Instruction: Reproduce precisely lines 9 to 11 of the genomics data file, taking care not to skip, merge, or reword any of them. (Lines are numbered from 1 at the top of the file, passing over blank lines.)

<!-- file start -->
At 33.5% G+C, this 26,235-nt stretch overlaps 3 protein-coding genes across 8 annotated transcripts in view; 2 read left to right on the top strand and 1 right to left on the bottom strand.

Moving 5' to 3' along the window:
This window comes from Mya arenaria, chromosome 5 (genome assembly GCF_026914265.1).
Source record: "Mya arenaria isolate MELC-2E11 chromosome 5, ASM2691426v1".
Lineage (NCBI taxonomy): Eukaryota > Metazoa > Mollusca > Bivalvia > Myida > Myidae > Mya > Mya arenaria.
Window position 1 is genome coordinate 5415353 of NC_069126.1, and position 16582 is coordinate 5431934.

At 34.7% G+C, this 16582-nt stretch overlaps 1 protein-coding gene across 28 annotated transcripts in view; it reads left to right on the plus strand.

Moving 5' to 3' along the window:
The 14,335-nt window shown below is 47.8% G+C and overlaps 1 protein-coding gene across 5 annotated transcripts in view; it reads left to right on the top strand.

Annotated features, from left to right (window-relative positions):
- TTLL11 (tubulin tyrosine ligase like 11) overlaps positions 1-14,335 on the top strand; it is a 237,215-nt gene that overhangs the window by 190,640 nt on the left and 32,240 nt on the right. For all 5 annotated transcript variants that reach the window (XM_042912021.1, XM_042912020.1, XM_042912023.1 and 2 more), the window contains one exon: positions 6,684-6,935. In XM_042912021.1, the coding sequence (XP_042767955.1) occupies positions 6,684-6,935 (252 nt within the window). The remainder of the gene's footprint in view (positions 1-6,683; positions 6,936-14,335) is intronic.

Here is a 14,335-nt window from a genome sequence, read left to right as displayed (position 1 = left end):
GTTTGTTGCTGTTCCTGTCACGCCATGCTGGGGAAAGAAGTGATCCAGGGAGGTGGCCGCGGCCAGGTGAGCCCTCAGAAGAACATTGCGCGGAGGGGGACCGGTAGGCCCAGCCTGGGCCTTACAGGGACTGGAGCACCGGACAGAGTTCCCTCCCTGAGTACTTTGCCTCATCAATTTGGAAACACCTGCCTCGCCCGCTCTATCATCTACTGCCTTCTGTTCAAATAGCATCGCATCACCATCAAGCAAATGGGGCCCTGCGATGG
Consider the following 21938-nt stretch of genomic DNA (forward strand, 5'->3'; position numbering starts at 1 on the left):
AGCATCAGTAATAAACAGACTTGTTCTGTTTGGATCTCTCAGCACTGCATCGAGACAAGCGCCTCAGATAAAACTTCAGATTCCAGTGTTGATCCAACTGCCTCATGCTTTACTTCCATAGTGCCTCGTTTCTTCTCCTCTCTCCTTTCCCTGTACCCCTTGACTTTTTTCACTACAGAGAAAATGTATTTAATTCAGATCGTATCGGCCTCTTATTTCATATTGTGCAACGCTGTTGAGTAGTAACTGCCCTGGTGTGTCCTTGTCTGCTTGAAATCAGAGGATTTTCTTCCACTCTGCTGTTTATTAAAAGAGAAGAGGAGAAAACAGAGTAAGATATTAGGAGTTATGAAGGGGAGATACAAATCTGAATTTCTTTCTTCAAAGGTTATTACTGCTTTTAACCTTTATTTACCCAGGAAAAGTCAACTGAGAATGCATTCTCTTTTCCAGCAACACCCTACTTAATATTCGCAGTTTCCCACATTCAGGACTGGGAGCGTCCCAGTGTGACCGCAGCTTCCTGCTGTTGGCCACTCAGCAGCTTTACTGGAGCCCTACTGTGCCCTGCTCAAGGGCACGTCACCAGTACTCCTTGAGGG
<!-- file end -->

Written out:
The 14,335-nt window shown below is 47.8% G+C and overlaps 1 protein-coding gene across 5 annotated transcripts in view; it reads left to right on the top strand.

Annotated features, from left to right (window-relative positions):
- TTLL11 (tubulin tyrosine ligase like 11) overlaps positions 1-14,335 on the top strand; it is a 237,215-nt gene that overhangs the window by 190,640 nt on the left and 32,240 nt on the right. For all 5 annotated transcript variants that reach the window (XM_042912021.1, XM_042912020.1, XM_042912023.1 and 2 more), the window contains one exon: positions 6,684-6,935. In XM_042912021.1, the coding sequence (XP_042767955.1) occupies positions 6,684-6,935 (252 nt within the window). The remainder of the gene's footprint in view (positions 1-6,683; positions 6,936-14,335) is intronic.